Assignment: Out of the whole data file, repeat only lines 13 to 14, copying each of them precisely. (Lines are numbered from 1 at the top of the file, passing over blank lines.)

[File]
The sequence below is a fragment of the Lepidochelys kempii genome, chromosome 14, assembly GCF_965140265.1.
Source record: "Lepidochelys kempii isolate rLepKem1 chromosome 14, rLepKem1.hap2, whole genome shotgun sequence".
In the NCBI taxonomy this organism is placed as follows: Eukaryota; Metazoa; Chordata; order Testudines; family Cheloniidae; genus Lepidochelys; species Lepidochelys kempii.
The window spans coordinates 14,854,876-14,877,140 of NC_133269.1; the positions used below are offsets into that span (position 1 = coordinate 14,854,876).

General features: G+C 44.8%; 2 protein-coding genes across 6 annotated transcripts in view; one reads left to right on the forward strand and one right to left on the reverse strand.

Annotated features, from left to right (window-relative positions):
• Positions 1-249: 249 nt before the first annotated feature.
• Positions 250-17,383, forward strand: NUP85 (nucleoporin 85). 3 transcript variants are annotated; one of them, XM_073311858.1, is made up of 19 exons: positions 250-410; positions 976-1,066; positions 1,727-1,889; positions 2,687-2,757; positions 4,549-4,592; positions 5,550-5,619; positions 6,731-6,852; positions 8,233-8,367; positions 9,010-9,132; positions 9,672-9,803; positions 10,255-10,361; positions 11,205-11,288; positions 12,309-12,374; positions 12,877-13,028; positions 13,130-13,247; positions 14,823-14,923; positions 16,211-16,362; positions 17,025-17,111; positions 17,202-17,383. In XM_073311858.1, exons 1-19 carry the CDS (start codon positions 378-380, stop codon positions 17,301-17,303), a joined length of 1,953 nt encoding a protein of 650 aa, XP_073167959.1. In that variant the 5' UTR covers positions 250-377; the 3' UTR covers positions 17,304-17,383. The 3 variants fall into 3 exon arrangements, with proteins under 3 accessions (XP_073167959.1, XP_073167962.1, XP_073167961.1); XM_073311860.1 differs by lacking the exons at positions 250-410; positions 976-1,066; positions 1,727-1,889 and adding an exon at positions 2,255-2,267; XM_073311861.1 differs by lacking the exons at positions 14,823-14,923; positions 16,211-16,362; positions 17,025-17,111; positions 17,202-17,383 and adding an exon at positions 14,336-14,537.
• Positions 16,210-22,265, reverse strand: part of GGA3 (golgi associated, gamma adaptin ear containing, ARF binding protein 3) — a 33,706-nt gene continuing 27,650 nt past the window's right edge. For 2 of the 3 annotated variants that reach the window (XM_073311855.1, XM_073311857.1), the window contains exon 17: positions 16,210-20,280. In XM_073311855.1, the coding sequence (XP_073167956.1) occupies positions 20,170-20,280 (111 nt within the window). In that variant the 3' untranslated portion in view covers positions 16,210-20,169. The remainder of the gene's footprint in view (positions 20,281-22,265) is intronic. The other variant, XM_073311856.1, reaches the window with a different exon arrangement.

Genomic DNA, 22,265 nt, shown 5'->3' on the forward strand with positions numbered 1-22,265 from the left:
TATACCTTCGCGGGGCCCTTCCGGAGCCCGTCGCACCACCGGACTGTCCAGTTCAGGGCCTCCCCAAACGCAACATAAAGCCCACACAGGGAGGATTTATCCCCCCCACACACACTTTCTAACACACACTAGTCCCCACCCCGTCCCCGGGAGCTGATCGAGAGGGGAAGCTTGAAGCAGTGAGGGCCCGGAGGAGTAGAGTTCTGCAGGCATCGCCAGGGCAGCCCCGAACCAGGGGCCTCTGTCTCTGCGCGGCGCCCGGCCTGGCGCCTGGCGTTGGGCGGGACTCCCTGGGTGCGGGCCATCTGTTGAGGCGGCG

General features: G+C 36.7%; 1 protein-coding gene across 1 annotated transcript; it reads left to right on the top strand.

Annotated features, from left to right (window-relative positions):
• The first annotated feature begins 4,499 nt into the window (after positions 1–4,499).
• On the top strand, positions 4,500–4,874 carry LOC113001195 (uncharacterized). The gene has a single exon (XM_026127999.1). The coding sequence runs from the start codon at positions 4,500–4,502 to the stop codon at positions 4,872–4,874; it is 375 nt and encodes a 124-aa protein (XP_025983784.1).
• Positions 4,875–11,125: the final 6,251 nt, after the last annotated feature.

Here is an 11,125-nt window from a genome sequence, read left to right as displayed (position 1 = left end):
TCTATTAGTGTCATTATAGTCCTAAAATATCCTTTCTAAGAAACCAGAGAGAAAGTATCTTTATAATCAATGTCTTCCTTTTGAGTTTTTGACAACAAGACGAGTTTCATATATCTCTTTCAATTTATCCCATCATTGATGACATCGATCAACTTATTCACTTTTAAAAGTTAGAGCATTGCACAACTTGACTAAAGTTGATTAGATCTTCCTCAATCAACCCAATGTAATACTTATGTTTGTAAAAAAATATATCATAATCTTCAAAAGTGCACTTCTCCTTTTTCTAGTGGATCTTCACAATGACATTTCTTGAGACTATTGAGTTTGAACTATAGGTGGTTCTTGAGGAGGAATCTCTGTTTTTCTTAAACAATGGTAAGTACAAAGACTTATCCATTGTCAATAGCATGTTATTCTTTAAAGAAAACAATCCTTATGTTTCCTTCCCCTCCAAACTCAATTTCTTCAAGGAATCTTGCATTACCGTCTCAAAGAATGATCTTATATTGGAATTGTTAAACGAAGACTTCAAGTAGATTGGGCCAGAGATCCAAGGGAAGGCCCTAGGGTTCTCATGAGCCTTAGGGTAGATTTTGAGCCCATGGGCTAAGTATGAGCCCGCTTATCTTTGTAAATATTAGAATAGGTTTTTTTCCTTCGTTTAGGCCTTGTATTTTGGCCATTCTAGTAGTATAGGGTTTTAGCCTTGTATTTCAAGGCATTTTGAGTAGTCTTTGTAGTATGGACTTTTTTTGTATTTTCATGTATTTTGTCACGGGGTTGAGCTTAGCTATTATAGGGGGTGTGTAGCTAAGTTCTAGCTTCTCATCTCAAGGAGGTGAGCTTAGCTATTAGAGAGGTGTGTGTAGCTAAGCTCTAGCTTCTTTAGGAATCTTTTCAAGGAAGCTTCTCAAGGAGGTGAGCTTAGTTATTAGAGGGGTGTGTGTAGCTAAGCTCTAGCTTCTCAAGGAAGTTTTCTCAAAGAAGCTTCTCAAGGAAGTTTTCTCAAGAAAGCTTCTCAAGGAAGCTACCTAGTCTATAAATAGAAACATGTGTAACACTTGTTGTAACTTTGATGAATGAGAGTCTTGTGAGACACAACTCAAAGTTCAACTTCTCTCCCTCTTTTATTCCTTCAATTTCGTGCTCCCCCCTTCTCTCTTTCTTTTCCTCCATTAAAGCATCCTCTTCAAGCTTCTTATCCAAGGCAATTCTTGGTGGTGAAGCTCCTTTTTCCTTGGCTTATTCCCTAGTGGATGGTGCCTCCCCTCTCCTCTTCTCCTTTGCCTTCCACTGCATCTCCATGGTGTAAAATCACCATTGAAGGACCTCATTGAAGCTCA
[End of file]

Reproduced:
Annotated features, from left to right (window-relative positions):
• The first annotated feature begins 4,499 nt into the window (after positions 1–4,499).